Sun Microsystems is continuing to partner with OEMs worldwide as it pushes to grow its presence in the low-end, industry-standard server market.
The Santa Clara, Calif., company announced Thursday that it has signed up 15 more systems and embedded-device makers whose products—based on processors from Intel Corp. or Advanced Micro Devices Inc.—will run the Solaris operating system tuned for the x86 environment.
The new additions brings to 20 the number of OEMs—who make everything from servers and workstations to notebooks, supercomputers and telecommunications equipment—that have agreed to run the operating system on their products, said Jack OBrien, marketing manager for x86 at Sun Microsystems Inc.
“The momentum is moving forward, and weve got a very healthy pipeline,” OBrien said.
Some of the new OEMs include ASA Computers Inc., of Santa Clara, Calif.; Electronic Business Solutions Inc., of North Billerica, Mass.; Flight System Consulting Inc., of Tokyo; and Pinnacle Data Systems Inc., of Columbus, Ohio.
Sun has been selling Intel-based servers for several years but is counting on its recent partnership with AMD—and its 64-bit Opteron processor—to give the company some traction in the low-end x86 space.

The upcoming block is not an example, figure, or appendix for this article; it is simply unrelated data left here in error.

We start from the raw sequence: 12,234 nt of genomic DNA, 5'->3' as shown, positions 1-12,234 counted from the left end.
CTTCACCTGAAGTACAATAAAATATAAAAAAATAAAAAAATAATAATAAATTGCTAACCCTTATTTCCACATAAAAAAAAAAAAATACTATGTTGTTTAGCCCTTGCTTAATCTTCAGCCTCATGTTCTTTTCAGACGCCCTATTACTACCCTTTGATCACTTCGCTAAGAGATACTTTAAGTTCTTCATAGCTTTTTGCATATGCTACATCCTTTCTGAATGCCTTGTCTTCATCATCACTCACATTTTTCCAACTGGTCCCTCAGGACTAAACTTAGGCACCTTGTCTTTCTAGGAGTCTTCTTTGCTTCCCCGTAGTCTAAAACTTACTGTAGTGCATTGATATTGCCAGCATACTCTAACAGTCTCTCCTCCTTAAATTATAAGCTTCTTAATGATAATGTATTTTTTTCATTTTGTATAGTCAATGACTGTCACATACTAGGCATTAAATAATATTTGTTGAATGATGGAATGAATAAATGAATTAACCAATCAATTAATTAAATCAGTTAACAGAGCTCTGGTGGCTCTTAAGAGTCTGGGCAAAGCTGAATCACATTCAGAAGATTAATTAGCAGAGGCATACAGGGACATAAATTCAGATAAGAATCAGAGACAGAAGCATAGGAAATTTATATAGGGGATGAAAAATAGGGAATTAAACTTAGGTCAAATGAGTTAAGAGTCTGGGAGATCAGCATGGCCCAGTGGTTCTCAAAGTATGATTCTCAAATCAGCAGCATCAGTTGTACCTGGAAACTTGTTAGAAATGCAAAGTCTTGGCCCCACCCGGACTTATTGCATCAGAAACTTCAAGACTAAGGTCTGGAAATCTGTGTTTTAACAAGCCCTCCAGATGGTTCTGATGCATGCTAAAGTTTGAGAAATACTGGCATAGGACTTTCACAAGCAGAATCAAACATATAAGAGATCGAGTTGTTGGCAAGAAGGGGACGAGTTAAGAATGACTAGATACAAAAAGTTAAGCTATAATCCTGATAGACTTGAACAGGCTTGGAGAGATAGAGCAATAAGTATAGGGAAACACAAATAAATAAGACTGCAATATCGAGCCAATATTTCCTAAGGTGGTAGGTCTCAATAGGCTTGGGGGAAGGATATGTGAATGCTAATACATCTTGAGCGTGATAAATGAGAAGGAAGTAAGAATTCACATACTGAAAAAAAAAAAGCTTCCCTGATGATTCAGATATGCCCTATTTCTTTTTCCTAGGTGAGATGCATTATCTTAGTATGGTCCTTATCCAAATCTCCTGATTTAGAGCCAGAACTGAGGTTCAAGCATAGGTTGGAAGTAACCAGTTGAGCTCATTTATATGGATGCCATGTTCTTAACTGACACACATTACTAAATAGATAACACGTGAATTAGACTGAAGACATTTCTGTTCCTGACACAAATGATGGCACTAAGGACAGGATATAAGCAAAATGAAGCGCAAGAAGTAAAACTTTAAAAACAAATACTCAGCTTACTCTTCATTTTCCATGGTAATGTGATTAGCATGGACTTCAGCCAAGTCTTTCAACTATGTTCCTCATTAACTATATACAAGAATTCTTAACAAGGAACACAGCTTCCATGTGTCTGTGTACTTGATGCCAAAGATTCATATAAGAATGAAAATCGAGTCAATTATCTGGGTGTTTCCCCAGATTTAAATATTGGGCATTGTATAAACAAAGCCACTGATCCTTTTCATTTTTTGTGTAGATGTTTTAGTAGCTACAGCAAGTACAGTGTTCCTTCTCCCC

Sun already has released one Opteron-based system, the Sun Fire V20z, and is promising more over the next year, including one- and two-way workstations, blade servers and systems with four to eight processors, said John Fowler, who this week was named Suns executive vice president for network systems. Fowler had been chief technology officer for the companys software group.
“We aim to be a high-volume supplier of AMD systems running Solaris, and running [Microsoft Corp.s] Windows and Linux, if people want that,” Fowler said in an interview with eWEEK. “Were going to dramatically broaden the product line.”
Suns partnership with AMD includes not only selling Opteron-based systems but also working with AMD engineers on development of the chip, such as growing its scalability to eight-way systems and beyond.
In February, Sun also announced the acquisition of Kealia Inc., a startup that specializes in designing Opteron-based servers.
Fowler said Sun will leverage its operating system and software stack—including Java, N1 Grid and Solaris x86—to differentiate its Opteron systems from those of competitors, such as Hewlett-Packard Co. and IBM. Sun also is hoping that the Opteron systems provide a good balance for its higher-end SPARC/Solaris systems.
Fowler said he expects Opteron to continue gaining strength in the industry. “AMD, for the same price, outperforms Intel processors by a wide margin,” he said. “When Opteron was new, people werent used to it. But its been around for a while now. Early adopters … have been working with this for a while now.”